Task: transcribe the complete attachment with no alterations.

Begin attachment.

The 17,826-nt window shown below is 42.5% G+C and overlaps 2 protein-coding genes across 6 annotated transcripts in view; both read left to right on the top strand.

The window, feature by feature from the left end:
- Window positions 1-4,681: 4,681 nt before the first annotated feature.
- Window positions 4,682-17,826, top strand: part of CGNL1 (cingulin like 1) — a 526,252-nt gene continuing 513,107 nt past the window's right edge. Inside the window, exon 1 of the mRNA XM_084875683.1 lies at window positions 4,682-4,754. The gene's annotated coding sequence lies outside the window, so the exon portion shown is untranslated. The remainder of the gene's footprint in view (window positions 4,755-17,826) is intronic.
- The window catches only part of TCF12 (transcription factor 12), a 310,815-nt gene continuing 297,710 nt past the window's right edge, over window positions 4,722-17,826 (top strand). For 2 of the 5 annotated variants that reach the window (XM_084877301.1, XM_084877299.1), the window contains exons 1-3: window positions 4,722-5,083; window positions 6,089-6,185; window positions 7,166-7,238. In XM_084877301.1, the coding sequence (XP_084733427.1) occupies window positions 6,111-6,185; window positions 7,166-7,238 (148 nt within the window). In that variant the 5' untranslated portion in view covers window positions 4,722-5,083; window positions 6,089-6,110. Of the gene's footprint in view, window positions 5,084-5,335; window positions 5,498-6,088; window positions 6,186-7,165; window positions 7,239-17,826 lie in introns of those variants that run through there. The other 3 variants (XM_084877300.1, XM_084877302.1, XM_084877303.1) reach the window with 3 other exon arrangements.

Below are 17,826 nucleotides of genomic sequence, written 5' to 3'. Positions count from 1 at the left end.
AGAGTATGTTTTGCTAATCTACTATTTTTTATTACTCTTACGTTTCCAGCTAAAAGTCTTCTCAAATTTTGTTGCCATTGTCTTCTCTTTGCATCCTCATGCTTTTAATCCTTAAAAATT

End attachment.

The 17,826-nt window shown below is 42.5% G+C and overlaps 2 protein-coding genes across 6 annotated transcripts in view; both read left to right on the top strand.

The window, feature by feature from the left end:
- Window positions 1-4,681: 4,681 nt before the first annotated feature.
- Window positions 4,682-17,826, top strand: part of CGNL1 (cingulin like 1) — a 526,252-nt gene continuing 513,107 nt past the window's right edge. Inside the window, exon 1 of the mRNA XM_084875683.1 lies at window positions 4,682-4,754. The gene's annotated coding sequence lies outside the window, so the exon portion shown is untranslated. The remainder of the gene's footprint in view (window positions 4,755-17,826) is intronic.
- The window catches only part of TCF12 (transcription factor 12), a 310,815-nt gene continuing 297,710 nt past the window's right edge, over window positions 4,722-17,826 (top strand). For 2 of the 5 annotated variants that reach the window (XM_084877301.1, XM_084877299.1), the window contains exons 1-3: window positions 4,722-5,083; window positions 6,089-6,185; window positions 7,166-7,238. In XM_084877301.1, the coding sequence (XP_084733427.1) occupies window positions 6,111-6,185; window positions 7,166-7,238 (148 nt within the window). In that variant the 5' untranslated portion in view covers window positions 4,722-5,083; window positions 6,089-6,110. Of the gene's footprint in view, window positions 5,084-5,335; window positions 5,498-6,088; window positions 6,186-7,165; window positions 7,239-17,826 lie in introns of those variants that run through there. The other 3 variants (XM_084877300.1, XM_084877302.1, XM_084877303.1) reach the window with 3 other exon arrangements.

Below are 17,826 nucleotides of genomic sequence, written 5' to 3'. Positions count from 1 at the left end.
AGAGTATGTTTTGCTAATCTACTATTTTTTATTACTCTTACGTTTCCAGCTAAAAGTCTTCTCAAATTTTGTTGCCATTGTCTTCTCTTTGCATCCTCATGCTTTTAATCCTTAAAAATT